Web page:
Ensure that data maintenance will satisfy organizational and regulatory requirements for historical data availability, and that legal and regulatory requirements for data archiving and retention of data are met.
Historical data management addresses multiple business purposes. It defines how data history will be captured and tracked (e.g., changes to data, versioning) as well as how data is managed in later stages of the lifecycle, including:
Most states have laws and regulations governing the retention of patient medical records. As such, historical data should be maintained by the organization in accordance with all applicable state laws, and once those requirements have been met, managing historical data in a consistent manner, as business needs dictate. Historical patient demographic data is not always captured and maintained. However, it can improve the success of patient identity integrity matching algorithms. Data elements that are frequently proposed to reduce the occurrence of duplicates include: the patient’s previous name(s); previous phone number(s); and previous address(es). If an organization develops its own data stores, it is recommended to design them such that historical data is included. If the organization does not host its own data, the ability of a service provider to capture this information should be a factor in vendor selection.
An organization must also define its criteria for retaining data, and ensure that they are in compliance with all applicable state laws in their definitions. This is best accomplished by developing a standard process and guidelines for data archiving. Retention requirements are driven by regulations that dictate mandatory retention periods, data encryption, and the ability to edit the archived data. Internal data retention requirements should be defined and documented, ensuring that each business unit has clearly defined its retention requirements for both existing data stores and planned initiatives. This is also the precursor to determining when to archive aged records.
If an organization develops data stores internally, it is advised to define a core set of rules for implementing data history (e.g., data modeling rules, history updates, etc.) and standardize conventions. Each data set, application data store, or data repository will also have specific historical data requirements.
Large data stores in operational systems may improve performance if data is archived. For example, a health care practice may decide to archive a patient’s record after a defined number of years if the patient has not returned. When archiving, the organization is advised to specify the business rules applied to determine when data is archived, and the requirements governing restoration and access. For example, a regulation may require retention of patient records for a number of years after the status of the individual is complete (e.g., inactive, transferred, deceased, etc.). It is useful to monitor data stores periodically for archive-ready records. In addition, business rules specify additional constraints; for example, not allowing archiving if there has been a patient-initiated contact within a certain time period. Since the performance of large data stores is impacted by the number of records, archiving aged data can improve performance. Monitoring established thresholds can be conducted to indicate that the archive threshold for a record has been met.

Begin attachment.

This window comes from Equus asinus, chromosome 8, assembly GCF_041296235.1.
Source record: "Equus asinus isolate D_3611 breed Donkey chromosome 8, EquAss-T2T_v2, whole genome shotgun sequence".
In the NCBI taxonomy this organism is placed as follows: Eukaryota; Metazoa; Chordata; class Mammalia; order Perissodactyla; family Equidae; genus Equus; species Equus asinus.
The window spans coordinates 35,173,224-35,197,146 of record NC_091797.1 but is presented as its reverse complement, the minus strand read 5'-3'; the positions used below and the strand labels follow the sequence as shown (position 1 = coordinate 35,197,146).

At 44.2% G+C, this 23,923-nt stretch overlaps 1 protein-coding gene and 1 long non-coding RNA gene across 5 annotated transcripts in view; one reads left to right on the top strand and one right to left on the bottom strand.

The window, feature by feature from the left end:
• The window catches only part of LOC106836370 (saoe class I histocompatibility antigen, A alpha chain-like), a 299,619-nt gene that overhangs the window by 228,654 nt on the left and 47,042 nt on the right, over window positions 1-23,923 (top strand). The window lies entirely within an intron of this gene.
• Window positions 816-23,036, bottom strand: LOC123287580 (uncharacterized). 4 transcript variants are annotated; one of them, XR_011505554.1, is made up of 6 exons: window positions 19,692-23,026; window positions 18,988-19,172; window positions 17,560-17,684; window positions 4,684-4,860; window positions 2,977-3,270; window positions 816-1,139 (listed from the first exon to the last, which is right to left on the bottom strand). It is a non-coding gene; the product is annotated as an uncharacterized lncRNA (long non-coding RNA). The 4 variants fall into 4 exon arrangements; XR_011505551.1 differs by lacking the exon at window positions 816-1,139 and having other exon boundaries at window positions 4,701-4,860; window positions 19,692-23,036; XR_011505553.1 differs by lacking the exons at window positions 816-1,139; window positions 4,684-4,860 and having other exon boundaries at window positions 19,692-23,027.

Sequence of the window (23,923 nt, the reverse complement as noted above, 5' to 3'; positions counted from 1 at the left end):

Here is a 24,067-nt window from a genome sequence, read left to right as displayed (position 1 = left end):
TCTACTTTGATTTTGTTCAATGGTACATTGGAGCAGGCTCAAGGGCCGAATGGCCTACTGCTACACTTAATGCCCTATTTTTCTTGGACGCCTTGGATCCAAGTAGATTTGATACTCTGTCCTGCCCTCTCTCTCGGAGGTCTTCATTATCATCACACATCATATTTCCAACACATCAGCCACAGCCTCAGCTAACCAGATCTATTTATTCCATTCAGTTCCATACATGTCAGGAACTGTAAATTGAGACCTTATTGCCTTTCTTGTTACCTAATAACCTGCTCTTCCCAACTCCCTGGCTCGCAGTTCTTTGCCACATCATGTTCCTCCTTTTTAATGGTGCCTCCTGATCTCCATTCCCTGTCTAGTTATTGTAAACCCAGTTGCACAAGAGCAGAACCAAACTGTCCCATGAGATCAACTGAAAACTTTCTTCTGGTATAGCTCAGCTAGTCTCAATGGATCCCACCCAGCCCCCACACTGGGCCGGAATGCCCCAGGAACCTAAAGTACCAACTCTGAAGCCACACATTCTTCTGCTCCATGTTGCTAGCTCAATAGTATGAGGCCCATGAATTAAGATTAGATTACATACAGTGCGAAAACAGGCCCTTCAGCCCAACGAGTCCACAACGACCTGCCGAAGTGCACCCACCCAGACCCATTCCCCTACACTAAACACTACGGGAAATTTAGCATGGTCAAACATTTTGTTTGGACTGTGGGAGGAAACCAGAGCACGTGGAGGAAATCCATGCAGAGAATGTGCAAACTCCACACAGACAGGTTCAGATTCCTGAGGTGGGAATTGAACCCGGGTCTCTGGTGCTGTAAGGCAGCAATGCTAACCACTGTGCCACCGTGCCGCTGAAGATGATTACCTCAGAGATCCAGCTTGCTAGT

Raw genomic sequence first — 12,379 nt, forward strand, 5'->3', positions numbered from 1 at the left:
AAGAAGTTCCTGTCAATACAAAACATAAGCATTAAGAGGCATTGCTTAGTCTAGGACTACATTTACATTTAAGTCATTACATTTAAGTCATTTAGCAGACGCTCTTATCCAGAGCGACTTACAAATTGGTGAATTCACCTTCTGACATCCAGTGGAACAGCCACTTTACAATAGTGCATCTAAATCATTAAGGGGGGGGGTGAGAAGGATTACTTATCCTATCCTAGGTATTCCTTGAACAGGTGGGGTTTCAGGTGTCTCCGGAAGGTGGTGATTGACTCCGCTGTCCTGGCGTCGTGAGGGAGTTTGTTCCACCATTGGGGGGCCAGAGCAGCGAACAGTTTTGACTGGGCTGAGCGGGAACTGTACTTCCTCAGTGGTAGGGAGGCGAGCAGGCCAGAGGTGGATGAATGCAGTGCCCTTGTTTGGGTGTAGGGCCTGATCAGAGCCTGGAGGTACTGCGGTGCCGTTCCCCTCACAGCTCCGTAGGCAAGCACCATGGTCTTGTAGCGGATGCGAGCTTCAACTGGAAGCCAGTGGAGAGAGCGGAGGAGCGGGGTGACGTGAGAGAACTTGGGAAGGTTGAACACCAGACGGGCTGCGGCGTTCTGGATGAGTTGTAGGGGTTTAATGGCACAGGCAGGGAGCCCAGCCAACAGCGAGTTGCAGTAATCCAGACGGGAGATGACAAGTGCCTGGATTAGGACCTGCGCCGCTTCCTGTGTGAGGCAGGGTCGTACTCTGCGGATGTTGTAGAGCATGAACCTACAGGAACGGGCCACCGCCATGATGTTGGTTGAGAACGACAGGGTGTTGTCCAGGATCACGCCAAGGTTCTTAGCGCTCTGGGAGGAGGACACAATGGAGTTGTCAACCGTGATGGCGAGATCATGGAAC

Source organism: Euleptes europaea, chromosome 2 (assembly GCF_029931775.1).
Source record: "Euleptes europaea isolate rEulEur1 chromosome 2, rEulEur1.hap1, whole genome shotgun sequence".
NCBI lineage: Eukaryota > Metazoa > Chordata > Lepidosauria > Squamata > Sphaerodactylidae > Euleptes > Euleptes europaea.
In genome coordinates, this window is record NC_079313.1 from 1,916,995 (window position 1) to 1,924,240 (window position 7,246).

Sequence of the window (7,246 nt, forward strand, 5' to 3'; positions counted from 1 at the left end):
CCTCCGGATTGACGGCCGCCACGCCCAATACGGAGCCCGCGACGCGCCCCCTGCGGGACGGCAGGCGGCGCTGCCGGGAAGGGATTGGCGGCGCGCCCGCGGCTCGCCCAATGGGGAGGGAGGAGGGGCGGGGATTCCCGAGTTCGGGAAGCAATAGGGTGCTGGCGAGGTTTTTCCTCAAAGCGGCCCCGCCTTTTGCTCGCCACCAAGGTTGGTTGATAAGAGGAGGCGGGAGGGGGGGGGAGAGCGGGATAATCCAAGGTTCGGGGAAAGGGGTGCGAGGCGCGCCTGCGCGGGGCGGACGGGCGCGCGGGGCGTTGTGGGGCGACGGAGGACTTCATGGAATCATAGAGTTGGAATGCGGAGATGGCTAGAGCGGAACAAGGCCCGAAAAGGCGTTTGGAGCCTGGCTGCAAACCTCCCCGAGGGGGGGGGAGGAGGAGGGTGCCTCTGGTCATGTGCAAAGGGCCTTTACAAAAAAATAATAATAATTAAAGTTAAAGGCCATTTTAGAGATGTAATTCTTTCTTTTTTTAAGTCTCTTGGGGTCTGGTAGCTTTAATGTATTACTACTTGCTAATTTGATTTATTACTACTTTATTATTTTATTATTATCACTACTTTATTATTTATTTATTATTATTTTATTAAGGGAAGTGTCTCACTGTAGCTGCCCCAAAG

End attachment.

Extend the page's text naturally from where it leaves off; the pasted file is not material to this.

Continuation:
Organizations should also ensure that they follow all HIPAA requirements for the destruction of protected health information (PHI). Organizations should review the Office of Civil Rights guidance on data destruction and ensure their policies and practices align to it.
An organization that manages historical data well, understands its record retention requirements, and has an archiving plan can realize the following benefits:
Historical data is often needed to research and resolve business problems. For example, data profiling, data quality assessments, and data cleansing activities will aim to discover, evaluate, and utilize historical data to identify candidate patient record duplicates to be merged. To improve patient identity integrity across the patient demographic data lifecycle, it is important for the organization to capture, maintain, and access historical data if possible.
Example Work Products
Historical data is required for legal, regulatory, and operational reasons. For example, identity verification processes typically utilize historical data, such as Maiden Name and Previous Address. Retention of historical data may be limited according to requirements, e.g., records may be archived or destroyed after a specific period of time.
Example Work Products
Retention policies should reflect the legal, regulatory, and operational requirements for historical data retention and accessibility. Accordingly, noncompliance with policies will result in risks to the organization.
Data governance plays a crucial role in the management of historical data by identifying and engaging relevant stakeholders who impact patient demographic data along the entire lifecycle, fostering the development of policies, communicating expectations for quality and control, and monitoring for compliance with policies and guidelines.
Example Work Products
1.1 Is historical patient demographic data available to support patient identity integrity?
2.1 Does the organization retain patient demographic data according to established criteria?
3.1 Are all stakeholders who create or modify patient demographic data aware of and conforming to historical and retention policies?